Bickford v. BragdonAnnotate this Case
102 A.2d 412 (1953)
BICKFORD v. BRAGDON.
Supreme Judicial Court of Maine.
November 18, 1953.
*413 Anthony J. Cirillo, Pittsfield, for plaintiff.
Lester A. Olson, Guilford, for defendant.
Before MERRILL, C. J., and THAXTER, FELLOWS, WILLIAMSON, TIRRELL and WEBBER, JJ.
This was an action of trover for sheep. By agreement of the parties the matter was committed to reference with the right of exceptions reserved as to questions of law. The referee found, after hearing, that on July 22, 1952 the plaintiff's sheep went upon the land of the defendant and damaged the defendant's garden; that the defendant distrained the sheep and gave the required statutory notices, claiming a lien; that on the same day the plaintiff demanded the sheep and the defendant demanded damage and refused to release the sheep; that after giving the statutory notices defendant did nothing further to perfect his lien, but on August 2, 1952 defendant brought an action of trespass against plaintiff and attached the sheep and pursued that action to a final judgment of $200. The Referee found for the plaintiff and assessed damages. Defendant seasonably filed written objections to acceptance of the Referee's report. The Court below accepted the report of the Referee and the matter now comes before us on defendant's exceptions to that action.
The allegation in plaintiff's writ was that a conversion occurred on July 25, 1952. The defendant filed the general issue and by a brief statement set up in substance that on July 25, 1952 he took up the sheep as strays and doing damage, claiming a statutory lien therefor; that on July 26, 1952 he gave the required statutory notice to the Town Clerk; that on July 30, 1952 he caused to be posted the required statutory notice in a public place; and that on August 14, 1952 he published the required statutory notice in a newspaper, and thereby set up as a defense to a claim of conversion a right to possession under a lien.
The defendant's bill of exceptions does not include as a part thereof any record of the whole evidence before the Referee. The defendant has incorporated in his bill of exceptions by reference certain exhibits, but it nowhere appears in the bill of exceptions that these exhibits comprise the whole of the evidence or even that they compromise all of the evidence bearing upon the issues sought to be raised by the bill of exceptions. It is obvious that the findings of the Referee rested in part upon evidence, *414 oral or otherwise, which is not now before us. Plaintiff's counsel in his brief suggests that there was no reporter present at the hearing before the Referee and no record of the oral testimony heard by the Referee was made.
There are nine exceptions set out in the bill and they are duplicates of the nine objections to acceptance of the Referee's report which were presented for the consideration of the Court below.Exceptions I, II, and III.
The first three exceptions set out in substance that the report of the Referee is (1) against the law, (2) against the evidence, and (3) against the weight of the evidence. Exceptions as thus stated are general and not specific and cannot be considered. Throumoulos v. First National Bank of Biddeford, 132 Me. 232, 169 A. 307.Exceptions IV and V.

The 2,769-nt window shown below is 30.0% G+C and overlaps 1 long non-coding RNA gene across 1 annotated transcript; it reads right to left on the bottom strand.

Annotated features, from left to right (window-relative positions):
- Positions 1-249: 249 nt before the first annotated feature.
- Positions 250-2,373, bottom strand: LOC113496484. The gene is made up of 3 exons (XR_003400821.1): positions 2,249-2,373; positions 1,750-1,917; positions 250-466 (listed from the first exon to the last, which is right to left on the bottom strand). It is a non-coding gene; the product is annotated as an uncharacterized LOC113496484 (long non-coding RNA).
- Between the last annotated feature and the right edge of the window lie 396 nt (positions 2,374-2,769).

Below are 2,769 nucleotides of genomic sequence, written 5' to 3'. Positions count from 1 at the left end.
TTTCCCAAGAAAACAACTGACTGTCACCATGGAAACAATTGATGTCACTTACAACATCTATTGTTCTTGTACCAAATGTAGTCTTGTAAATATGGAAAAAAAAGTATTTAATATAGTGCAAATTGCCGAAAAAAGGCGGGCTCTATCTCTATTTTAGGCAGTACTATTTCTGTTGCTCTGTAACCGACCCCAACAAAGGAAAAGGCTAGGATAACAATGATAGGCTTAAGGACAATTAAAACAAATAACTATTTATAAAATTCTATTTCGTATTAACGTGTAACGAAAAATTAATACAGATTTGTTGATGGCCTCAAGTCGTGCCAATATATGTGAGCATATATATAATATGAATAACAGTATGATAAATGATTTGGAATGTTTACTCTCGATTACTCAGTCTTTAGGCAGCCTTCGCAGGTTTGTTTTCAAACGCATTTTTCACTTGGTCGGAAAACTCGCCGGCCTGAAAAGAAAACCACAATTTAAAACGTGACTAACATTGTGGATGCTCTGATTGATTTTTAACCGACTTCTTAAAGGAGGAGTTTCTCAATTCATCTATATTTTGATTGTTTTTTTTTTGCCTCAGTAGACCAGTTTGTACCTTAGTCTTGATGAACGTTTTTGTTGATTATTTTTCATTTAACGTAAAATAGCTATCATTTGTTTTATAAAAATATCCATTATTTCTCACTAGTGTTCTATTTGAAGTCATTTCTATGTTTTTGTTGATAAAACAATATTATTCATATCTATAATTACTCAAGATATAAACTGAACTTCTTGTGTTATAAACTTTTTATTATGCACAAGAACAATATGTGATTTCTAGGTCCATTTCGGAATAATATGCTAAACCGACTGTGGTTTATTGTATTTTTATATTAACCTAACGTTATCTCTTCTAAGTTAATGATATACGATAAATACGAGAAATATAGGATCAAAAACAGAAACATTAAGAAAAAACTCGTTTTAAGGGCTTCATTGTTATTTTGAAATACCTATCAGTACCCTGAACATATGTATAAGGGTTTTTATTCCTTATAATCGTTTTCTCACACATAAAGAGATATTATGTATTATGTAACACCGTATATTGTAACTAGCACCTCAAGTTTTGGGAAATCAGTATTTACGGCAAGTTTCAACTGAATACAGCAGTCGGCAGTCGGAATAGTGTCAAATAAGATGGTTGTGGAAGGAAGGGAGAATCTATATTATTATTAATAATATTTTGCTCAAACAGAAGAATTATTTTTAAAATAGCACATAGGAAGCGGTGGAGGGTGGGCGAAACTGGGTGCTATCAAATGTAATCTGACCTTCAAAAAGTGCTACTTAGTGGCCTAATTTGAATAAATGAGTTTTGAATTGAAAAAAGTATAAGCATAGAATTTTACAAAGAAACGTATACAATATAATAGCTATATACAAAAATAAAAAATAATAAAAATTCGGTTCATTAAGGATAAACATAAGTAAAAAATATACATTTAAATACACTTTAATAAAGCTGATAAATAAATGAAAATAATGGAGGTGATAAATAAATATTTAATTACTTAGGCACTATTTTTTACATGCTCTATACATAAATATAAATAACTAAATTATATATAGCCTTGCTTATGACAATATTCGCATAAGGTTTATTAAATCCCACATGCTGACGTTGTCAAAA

The fourth and fifth exceptions in substance seek to set aside findings of fact by the Referee, (1) that the conversion occurred on July 22, 1952, and (2) that the defendant gave notice to the Town Clerk on July 22, 1952. Nowhere in these two exceptions is it set out that there was no evidence before the Referee tending to establish those facts, and only thus can an issue of law be raised. Staples v. Littlefield, 132 Me. 91, 167 A. 171. Questions of fact once settled by Referees, if their findings are supported by any evidence, are finally decided. It may be noted in passing, however, that whether the date of notice to the Town Clerk was July 22, 1952 or July 26, 1952 was entirely immaterial in view of the fact that notice on either date was seasonable and a different finding of fact as to that could not have changed the result.Exception VI.
This exception asserts in substance that it was error in law to find that the trespass action begun by defendant against plaintiff on August 2, 1952 was an alternative remedy under the meaning of R.S. 1944, Chap. 165, Sec. 19. Upon careful examination of this exception it becomes apparent that here again defendant is in reality seeking review of a finding of fact. The theory of the defendant apparent in this exception and apparent as a thread running through the entire bill of exceptions is that the sheep trespassed once on July 22, 1952, for which ultimately suit in trespass was brought, and that they trespassed again on July 25, 1952, for which remedy was sought by distraint and lien. The facts, however, are not so found by the Referee, who, in effect, found but one act of trespass by the sheep and that on July 22, 1952. The Referee found that thereafter the sheep remained in the hands of the defendant by distraint, and the two remedies employed by the defendant, distraint and lien on the one hand, and an action for trespass on the other, were for but one single trespass. For the reasons already stated, these findings of fact will not be set aside.Exception VII.